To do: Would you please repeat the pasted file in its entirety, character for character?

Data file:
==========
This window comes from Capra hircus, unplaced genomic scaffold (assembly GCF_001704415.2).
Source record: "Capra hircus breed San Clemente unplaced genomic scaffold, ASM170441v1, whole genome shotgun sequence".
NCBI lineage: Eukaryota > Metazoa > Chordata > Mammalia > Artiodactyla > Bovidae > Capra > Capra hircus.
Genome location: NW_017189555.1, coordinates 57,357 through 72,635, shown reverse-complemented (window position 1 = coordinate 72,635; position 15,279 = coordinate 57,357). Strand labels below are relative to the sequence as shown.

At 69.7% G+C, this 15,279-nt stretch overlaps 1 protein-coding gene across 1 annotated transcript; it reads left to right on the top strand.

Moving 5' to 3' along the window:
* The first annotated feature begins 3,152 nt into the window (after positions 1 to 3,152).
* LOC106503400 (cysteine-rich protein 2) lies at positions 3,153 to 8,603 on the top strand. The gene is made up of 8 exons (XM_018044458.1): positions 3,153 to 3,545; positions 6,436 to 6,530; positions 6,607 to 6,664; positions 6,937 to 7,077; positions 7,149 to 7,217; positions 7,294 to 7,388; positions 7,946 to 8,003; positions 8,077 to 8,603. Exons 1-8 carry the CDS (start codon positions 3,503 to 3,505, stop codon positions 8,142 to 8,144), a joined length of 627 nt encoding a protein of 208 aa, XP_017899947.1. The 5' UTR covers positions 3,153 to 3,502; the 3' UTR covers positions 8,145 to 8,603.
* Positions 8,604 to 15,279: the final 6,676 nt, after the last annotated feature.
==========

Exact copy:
This window comes from Capra hircus, unplaced genomic scaffold (assembly GCF_001704415.2).
Source record: "Capra hircus breed San Clemente unplaced genomic scaffold, ASM170441v1, whole genome shotgun sequence".
NCBI lineage: Eukaryota > Metazoa > Chordata > Mammalia > Artiodactyla > Bovidae > Capra > Capra hircus.
Genome location: NW_017189555.1, coordinates 57,357 through 72,635, shown reverse-complemented (window position 1 = coordinate 72,635; position 15,279 = coordinate 57,357). Strand labels below are relative to the sequence as shown.

At 69.7% G+C, this 15,279-nt stretch overlaps 1 protein-coding gene across 1 annotated transcript; it reads left to right on the top strand.

Moving 5' to 3' along the window:
* The first annotated feature begins 3,152 nt into the window (after positions 1 to 3,152).
* LOC106503400 (cysteine-rich protein 2) lies at positions 3,153 to 8,603 on the top strand. The gene is made up of 8 exons (XM_018044458.1): positions 3,153 to 3,545; positions 6,436 to 6,530; positions 6,607 to 6,664; positions 6,937 to 7,077; positions 7,149 to 7,217; positions 7,294 to 7,388; positions 7,946 to 8,003; positions 8,077 to 8,603. Exons 1-8 carry the CDS (start codon positions 3,503 to 3,505, stop codon positions 8,142 to 8,144), a joined length of 627 nt encoding a protein of 208 aa, XP_017899947.1. The 5' UTR covers positions 3,153 to 3,502; the 3' UTR covers positions 8,145 to 8,603.
* Positions 8,604 to 15,279: the final 6,676 nt, after the last annotated feature.